What’s in a name? Members of the audio visual industry have a number of names for ourselves, from audio visual dealers to systems integrators. In Sound & Communications’ Annual Audio Visual Integrators survey, published this summer, one survey question asked respondents what they call their business. While it’s true that different names reflect, to a degree, different core competencies, the fact is that two businesses with very different titles may actually perform very similar jobs.
“Systems integrator” is the most common name cited by S&C survey respondents. In this age of ITAV convergence, this makes sense. While it can cause confusion as the IT industry also uses this term, it’s safe to say that if a contractor is telling you where to aim the speakers, he’s not the IT guy.
The next most common company title is “Design/Install Firm,” which is an apt description for the daily business of most AV systems integrators. For many of us, we design the systems, from equipment placement to selecting the right products for the job, and our team installs them. However, the phrase doesn’t exactly roll off the tongue or fit neatly on a business card.
“Consultant” and “Contractor” were tied for third place, with each placing emphasis on a different aspect of the design/build process. A consultant would typically design systems and specify equipment. Most people think of “contractors” as the hands-on types who do the work in the field. However, in the AV industry, this may or may not be true.
Fewer than five percent of respondents preferred the terms “Dealer” or “Installer,” perhaps because they are very narrow descriptors that don’t reveal the full range of service most AV systems integrators provide.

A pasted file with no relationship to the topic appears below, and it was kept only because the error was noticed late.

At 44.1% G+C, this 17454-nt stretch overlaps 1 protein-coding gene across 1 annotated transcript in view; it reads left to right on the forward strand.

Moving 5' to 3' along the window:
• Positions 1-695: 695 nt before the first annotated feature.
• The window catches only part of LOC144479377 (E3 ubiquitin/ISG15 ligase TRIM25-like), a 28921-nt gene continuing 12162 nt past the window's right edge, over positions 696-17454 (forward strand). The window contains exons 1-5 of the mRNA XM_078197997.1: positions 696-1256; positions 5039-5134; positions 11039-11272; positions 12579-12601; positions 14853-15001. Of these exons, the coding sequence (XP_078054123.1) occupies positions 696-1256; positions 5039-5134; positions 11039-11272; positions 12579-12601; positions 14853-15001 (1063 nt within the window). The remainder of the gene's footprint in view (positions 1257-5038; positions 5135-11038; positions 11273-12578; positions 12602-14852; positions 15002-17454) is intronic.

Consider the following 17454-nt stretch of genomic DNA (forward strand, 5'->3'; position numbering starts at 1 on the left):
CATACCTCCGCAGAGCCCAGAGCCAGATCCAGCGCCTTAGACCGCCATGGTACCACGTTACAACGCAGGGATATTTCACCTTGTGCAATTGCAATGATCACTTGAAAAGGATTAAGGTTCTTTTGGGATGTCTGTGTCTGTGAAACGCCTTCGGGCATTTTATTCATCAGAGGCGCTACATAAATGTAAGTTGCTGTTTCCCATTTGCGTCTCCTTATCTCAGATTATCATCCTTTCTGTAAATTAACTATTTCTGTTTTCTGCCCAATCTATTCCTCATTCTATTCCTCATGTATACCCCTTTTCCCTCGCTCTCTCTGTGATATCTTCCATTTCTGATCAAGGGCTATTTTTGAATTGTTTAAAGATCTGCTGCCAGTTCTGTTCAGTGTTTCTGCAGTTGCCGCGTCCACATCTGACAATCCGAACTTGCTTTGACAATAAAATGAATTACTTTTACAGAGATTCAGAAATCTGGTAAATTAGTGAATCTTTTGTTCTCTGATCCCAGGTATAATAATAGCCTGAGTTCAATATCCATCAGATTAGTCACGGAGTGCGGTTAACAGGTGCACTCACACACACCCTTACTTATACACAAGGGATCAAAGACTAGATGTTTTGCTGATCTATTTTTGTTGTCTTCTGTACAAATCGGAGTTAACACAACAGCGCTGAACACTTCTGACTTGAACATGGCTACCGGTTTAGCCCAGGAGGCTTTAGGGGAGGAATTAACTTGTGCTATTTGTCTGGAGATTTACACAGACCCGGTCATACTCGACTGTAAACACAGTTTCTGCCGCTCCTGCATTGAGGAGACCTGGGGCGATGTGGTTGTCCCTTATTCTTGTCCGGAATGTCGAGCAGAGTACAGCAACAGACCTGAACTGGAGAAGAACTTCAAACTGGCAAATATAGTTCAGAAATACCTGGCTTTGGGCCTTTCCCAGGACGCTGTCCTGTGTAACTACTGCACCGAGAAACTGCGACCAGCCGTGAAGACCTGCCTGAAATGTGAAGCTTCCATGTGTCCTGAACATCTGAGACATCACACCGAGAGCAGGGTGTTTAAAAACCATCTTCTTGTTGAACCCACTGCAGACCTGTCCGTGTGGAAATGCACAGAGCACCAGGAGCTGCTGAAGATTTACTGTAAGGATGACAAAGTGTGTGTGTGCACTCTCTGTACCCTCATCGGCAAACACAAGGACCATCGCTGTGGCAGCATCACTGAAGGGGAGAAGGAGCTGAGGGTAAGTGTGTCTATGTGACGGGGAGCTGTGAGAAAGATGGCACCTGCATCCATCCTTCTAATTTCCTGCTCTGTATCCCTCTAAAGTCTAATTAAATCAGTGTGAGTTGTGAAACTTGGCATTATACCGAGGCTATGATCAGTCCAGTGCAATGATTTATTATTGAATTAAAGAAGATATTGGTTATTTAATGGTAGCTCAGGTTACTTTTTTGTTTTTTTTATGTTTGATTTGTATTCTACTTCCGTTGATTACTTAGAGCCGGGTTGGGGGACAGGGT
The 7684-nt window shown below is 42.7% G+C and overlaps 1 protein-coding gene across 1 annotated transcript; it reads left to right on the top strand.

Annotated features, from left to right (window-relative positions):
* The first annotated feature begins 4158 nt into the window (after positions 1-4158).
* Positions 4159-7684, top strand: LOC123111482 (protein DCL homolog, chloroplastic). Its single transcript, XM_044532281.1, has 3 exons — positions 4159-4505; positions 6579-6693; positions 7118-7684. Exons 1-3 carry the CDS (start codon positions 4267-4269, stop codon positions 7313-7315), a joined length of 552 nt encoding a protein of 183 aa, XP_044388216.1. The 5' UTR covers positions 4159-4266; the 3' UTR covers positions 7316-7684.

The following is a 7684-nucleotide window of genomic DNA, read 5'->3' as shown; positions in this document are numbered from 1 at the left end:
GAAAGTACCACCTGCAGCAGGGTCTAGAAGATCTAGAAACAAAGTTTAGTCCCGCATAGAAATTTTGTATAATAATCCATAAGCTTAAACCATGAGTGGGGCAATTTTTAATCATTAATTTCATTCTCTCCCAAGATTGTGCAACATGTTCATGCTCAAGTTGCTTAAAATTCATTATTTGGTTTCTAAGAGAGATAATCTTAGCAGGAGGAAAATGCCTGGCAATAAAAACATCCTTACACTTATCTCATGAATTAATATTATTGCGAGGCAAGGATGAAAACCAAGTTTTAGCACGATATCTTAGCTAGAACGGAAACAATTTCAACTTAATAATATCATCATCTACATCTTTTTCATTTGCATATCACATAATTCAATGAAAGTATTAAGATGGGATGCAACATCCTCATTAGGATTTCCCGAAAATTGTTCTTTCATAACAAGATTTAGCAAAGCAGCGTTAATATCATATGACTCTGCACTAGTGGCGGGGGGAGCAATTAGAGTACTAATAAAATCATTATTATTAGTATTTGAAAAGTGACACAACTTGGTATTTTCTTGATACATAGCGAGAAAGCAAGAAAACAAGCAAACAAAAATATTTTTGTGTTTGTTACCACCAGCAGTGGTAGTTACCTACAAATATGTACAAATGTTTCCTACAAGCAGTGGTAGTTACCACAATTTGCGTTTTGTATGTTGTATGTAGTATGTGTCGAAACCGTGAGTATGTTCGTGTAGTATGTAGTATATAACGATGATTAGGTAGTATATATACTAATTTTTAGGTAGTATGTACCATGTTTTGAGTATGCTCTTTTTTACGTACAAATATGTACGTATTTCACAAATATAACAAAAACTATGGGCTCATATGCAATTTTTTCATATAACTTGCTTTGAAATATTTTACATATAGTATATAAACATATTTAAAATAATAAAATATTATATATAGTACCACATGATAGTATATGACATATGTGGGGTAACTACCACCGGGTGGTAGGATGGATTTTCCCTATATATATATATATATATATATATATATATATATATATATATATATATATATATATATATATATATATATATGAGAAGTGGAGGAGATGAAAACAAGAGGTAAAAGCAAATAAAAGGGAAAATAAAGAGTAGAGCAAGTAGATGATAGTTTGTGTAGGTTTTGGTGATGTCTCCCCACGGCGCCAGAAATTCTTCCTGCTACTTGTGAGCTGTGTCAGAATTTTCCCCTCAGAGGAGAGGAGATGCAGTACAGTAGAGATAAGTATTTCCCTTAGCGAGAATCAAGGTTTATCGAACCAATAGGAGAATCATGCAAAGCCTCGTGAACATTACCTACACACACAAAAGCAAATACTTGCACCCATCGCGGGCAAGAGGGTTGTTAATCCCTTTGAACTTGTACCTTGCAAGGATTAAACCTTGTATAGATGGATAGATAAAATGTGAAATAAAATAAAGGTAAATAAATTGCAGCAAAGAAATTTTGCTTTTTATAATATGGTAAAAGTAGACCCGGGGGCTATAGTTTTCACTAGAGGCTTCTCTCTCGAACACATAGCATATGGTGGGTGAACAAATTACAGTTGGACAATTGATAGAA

What does this matter to you, the customer shopping for someone to help you create an AV experience in your home or your commercial building or house-of-worship? Not much, but it does provide some insight into the questions to ask when you begin your search.
The Hunt for the Right AV Professional
If you have a clear idea of what you want in terms of AV design, are familiar with the different models of equipment from different manufacturers, but just don’t have the staff to hang speakers and terminate wires, you may be looking for an audio visual installer. But an installer may very well offer design services, as well. The solution? Ask specifically about the services you need. Then ask for references from people the company has actually performed those services for — preferably within your vertical market.
If you’re looking for an AV design consultant, ask references if the consultants drew up the plans and disappeared, or if he was available for questions and modifications during the installation process. Sometimes, AV designs don’t work out as well in the real world as they do on paper; this requires the consultant to stay in touch with the on-site team to ensure a quality finished product.
On the other hand, if you’re hiring an AV installer, find out how well the company does working from other people’s plans. What do the consultants the installation firm has worked with say about them? Audio visual systems installation is a team effort; “plays well with others” is a job prerequisite.
Is a One-Stop Design/Install Firm the Right Choice?
If all this “coordinating of trades” sounds complicated, an AV firm that can provide consulting, design and installation services might be the right choice for you. There’s already an architect, general contractor, and possibly an electrician and other trades on site. If you can get all your audio, video and control system needs met by one entity, it can simplify processes, from scheduling to billing. Our friends in the restaurant industry use the term “too many cooks.” Wouldn’t you rather work with just a handful of Master Chefs?
What’s Really in a Name?
Few other industries even debate what they would call their business. But no one ever said AV systems integration is easy. Whatever decision you make, be certain that the company you choose can provide the services you need. It really can be as simple as that.